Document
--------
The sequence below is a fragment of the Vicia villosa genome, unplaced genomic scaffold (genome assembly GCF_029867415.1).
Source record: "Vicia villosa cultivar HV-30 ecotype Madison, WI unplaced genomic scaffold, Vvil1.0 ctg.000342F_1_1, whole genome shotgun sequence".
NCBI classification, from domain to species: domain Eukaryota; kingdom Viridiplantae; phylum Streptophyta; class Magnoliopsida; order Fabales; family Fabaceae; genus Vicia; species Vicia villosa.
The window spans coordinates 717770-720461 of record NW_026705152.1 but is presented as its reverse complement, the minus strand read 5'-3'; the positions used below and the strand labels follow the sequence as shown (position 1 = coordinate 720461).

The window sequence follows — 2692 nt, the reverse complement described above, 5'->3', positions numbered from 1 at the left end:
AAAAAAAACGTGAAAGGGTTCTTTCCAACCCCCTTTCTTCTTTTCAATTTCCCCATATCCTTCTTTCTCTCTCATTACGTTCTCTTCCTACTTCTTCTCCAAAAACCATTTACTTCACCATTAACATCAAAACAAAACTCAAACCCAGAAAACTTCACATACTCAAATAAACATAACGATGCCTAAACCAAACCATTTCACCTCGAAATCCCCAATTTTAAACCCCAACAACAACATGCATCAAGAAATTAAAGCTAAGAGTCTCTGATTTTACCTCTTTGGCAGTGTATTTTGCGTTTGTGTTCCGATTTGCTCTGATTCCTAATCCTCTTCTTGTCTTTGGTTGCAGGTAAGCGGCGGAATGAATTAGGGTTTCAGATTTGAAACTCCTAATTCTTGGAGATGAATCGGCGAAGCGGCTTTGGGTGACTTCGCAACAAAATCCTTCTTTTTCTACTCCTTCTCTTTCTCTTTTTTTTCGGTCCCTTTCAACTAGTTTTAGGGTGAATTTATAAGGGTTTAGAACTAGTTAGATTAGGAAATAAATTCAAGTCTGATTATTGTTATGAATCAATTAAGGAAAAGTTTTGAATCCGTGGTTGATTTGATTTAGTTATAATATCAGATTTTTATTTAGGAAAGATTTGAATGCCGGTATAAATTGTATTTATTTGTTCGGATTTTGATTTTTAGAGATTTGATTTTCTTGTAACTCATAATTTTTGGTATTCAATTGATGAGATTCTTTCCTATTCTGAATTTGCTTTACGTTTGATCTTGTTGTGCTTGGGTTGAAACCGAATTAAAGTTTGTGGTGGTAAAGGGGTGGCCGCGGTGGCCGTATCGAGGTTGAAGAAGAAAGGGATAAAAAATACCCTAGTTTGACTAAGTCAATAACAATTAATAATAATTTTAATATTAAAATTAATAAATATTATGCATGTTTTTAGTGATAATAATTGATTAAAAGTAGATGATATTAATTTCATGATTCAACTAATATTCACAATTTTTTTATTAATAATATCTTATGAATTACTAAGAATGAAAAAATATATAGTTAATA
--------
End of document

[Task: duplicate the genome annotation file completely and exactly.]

The sequence below is a fragment of the Vicia villosa genome, unplaced genomic scaffold (genome assembly GCF_029867415.1).
Source record: "Vicia villosa cultivar HV-30 ecotype Madison, WI unplaced genomic scaffold, Vvil1.0 ctg.000342F_1_1, whole genome shotgun sequence".
NCBI classification, from domain to species: domain Eukaryota; kingdom Viridiplantae; phylum Streptophyta; class Magnoliopsida; order Fabales; family Fabaceae; genus Vicia; species Vicia villosa.
The window spans coordinates 717770-720461 of record NW_026705152.1 but is presented as its reverse complement, the minus strand read 5'-3'; the positions used below and the strand labels follow the sequence as shown (position 1 = coordinate 720461).

The window sequence follows — 2692 nt, the reverse complement described above, 5'->3', positions numbered from 1 at the left end:
AAAAAAAACGTGAAAGGGTTCTTTCCAACCCCCTTTCTTCTTTTCAATTTCCCCATATCCTTCTTTCTCTCTCATTACGTTCTCTTCCTACTTCTTCTCCAAAAACCATTTACTTCACCATTAACATCAAAACAAAACTCAAACCCAGAAAACTTCACATACTCAAATAAACATAACGATGCCTAAACCAAACCATTTCACCTCGAAATCCCCAATTTTAAACCCCAACAACAACATGCATCAAGAAATTAAAGCTAAGAGTCTCTGATTTTACCTCTTTGGCAGTGTATTTTGCGTTTGTGTTCCGATTTGCTCTGATTCCTAATCCTCTTCTTGTCTTTGGTTGCAGGTAAGCGGCGGAATGAATTAGGGTTTCAGATTTGAAACTCCTAATTCTTGGAGATGAATCGGCGAAGCGGCTTTGGGTGACTTCGCAACAAAATCCTTCTTTTTCTACTCCTTCTCTTTCTCTTTTTTTTCGGTCCCTTTCAACTAGTTTTAGGGTGAATTTATAAGGGTTTAGAACTAGTTAGATTAGGAAATAAATTCAAGTCTGATTATTGTTATGAATCAATTAAGGAAAAGTTTTGAATCCGTGGTTGATTTGATTTAGTTATAATATCAGATTTTTATTTAGGAAAGATTTGAATGCCGGTATAAATTGTATTTATTTGTTCGGATTTTGATTTTTAGAGATTTGATTTTCTTGTAACTCATAATTTTTGGTATTCAATTGATGAGATTCTTTCCTATTCTGAATTTGCTTTACGTTTGATCTTGTTGTGCTTGGGTTGAAACCGAATTAAAGTTTGTGGTGGTAAAGGGGTGGCCGCGGTGGCCGTATCGAGGTTGAAGAAGAAAGGGATAAAAAATACCCTAGTTTGACTAAGTCAATAACAATTAATAATAATTTTAATATTAAAATTAATAAATATTATGCATGTTTTTAGTGATAATAATTGATTAAAAGTAGATGATATTAATTTCATGATTCAACTAATATTCACAATTTTTTTATTAATAATATCTTATGAATTACTAAGAATGAAAAAATATATAGTTAATA